La Jolla teen builds own realistic flight simulator

During the past several months, when he hasn’t been in school or working with friends who are also on his school’s competitive robotics team, 17-year old Aidan Fay of La Jolla has spent much of his time figuring out how to connect a virtual reality to a physical one.

Fay hopes to one day be a licensed pilot. He’s had a fascination with flying since he was a young boy. Earlier this year, he decided to further his interest by designing a mock cockpit that could be used in conjunction with a computer flight simulator program he had been using, Prepar3D developed by Lockheed Martin. But that’s just a sliver of a grander story of this Francis Parker School junior, who has faced head-on with growing innovation trials that just a year ago he never thought he’d face.

When he began making his first cockpit simulator, Aidan started small, building what he needed for a mechanized and computer-connected cockpit in the likeness of a World War II-era plane’s cockpit. Some of his first creations were aimed at making a more realistic steering environment. He took apart joysticks to create something resembling what would be in a World War II-era plane. From there, he began integrating switches, using materials he could easily come across to build each of the cockpit components, whether it was PVC pipe for the throttle handles or bungee cord providing needed tension in the rudder pedals.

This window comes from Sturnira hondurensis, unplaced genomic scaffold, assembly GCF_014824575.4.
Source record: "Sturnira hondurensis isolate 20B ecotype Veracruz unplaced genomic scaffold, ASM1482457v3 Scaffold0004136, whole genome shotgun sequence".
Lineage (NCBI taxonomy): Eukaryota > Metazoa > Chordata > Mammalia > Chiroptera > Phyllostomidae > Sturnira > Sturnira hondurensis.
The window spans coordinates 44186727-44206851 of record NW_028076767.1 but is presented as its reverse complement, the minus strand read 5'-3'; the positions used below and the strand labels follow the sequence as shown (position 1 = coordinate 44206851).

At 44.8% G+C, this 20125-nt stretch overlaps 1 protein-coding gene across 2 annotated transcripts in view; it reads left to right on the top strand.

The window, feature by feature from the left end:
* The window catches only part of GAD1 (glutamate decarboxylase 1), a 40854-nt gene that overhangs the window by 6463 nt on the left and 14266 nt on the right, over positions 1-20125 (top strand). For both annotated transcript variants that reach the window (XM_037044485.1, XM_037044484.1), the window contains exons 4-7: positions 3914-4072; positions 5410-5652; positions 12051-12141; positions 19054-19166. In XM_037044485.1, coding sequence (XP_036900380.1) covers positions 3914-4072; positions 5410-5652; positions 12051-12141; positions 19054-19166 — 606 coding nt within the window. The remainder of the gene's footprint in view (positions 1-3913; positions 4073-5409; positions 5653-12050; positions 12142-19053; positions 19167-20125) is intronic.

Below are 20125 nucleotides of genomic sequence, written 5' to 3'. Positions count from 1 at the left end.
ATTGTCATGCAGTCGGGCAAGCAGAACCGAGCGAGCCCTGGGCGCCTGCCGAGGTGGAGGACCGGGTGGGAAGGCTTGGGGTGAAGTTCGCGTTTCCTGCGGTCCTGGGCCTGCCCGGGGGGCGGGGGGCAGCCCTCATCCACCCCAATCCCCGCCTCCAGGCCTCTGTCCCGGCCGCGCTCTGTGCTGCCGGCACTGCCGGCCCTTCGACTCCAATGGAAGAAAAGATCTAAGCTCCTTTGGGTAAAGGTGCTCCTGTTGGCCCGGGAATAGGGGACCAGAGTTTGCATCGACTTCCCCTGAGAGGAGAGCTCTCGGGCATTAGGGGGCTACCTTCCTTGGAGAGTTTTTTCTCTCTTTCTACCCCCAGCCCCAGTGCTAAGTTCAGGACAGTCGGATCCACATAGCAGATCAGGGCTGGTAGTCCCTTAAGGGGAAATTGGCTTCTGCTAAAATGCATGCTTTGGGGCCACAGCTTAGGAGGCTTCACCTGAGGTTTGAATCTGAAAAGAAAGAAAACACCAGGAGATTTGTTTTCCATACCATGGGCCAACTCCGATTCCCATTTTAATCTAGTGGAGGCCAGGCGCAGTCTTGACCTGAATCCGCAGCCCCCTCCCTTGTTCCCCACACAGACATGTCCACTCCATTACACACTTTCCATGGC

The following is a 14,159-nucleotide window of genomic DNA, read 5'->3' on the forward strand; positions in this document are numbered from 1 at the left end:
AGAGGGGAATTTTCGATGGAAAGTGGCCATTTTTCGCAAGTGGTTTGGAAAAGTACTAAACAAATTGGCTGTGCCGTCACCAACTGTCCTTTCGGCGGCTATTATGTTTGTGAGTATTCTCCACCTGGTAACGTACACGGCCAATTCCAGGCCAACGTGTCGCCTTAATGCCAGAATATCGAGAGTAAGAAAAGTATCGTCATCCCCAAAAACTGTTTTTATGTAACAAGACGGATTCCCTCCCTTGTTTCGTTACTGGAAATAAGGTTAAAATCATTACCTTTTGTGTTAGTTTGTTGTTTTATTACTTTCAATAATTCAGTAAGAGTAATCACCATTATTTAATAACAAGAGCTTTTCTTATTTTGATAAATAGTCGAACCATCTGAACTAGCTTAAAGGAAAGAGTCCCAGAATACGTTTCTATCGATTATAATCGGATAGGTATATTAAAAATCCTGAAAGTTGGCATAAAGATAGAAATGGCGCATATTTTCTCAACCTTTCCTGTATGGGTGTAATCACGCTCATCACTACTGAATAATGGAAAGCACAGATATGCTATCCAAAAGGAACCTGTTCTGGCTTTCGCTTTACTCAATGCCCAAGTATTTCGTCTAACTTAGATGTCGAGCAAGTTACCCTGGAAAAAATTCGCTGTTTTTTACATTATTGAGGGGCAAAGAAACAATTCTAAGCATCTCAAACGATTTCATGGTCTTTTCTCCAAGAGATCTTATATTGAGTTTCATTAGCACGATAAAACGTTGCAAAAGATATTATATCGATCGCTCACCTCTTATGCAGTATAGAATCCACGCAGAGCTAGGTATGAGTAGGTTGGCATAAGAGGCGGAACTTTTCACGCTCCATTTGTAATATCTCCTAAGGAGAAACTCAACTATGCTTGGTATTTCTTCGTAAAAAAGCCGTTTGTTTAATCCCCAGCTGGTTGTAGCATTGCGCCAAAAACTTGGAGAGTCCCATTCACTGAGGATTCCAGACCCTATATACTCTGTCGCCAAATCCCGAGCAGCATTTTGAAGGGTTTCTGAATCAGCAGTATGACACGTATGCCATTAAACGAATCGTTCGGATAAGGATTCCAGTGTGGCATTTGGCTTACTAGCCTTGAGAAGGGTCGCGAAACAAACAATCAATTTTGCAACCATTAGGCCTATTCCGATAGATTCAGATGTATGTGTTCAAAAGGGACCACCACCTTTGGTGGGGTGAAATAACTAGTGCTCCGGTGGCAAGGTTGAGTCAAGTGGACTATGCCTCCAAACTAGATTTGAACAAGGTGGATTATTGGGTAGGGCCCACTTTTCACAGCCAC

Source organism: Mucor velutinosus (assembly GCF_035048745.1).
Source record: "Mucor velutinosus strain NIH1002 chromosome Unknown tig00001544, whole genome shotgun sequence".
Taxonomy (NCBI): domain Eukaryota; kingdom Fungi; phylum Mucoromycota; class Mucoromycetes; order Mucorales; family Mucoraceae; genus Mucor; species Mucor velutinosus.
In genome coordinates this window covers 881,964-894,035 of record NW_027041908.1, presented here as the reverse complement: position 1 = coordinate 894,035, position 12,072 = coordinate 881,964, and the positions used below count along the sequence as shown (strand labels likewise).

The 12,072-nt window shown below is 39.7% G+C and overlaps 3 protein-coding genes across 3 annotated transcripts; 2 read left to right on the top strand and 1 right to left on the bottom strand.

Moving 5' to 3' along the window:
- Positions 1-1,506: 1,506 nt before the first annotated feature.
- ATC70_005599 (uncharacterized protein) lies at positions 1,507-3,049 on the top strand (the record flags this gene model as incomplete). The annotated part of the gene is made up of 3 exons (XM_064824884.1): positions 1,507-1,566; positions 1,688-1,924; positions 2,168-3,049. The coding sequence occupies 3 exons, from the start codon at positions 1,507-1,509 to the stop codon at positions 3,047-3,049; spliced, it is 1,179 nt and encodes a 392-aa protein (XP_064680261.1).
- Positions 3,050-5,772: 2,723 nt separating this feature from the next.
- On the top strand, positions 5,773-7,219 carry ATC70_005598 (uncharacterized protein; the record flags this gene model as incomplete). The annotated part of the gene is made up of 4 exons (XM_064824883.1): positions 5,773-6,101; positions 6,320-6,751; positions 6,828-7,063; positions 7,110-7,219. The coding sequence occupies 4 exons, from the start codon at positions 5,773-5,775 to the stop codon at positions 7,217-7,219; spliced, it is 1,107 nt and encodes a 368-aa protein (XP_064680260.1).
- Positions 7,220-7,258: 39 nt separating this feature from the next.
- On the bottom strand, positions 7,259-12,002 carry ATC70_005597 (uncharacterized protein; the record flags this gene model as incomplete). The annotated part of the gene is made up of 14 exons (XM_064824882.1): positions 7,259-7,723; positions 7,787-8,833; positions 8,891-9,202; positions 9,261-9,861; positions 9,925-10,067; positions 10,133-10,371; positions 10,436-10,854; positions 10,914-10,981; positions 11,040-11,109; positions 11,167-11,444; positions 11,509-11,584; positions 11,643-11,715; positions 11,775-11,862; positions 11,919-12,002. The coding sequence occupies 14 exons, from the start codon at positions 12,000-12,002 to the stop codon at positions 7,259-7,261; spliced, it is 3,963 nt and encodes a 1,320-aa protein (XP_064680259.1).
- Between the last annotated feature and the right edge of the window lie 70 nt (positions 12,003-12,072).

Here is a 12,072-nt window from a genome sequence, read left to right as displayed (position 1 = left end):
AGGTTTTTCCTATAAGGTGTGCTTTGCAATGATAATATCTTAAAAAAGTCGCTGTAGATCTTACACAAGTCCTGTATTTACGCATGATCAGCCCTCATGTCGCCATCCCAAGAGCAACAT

“Aidan has always been a builder, and he’s always loved planes,” Fay’s mother, Melissa Fay, said.

The process began about a year ago, when Aidan started building what his mother recognized only as “little boxes on his desk.”

“He explained to me these were cockpit switches,” Melissa said, adding that Aidan didn’t like that he was stuck using a mouse and a joystick with his computer games. “It didn’t feel real to him. He wanted to have more things he could actually touch.”

After already building that first cockpit, Aidan’s interest in flying elevated to a desire to start actual flying lessons. He got himself involved with the Young Eagles, a program of the Experimental Aircraft Association to provide young people interested in flying chances to fly general aviation aircraft. After meeting the head of information technology at the USS Midway, Aidan began summertime work configuring and installing flight simulators.

During that summer came Aidan’s decision: he had to fly.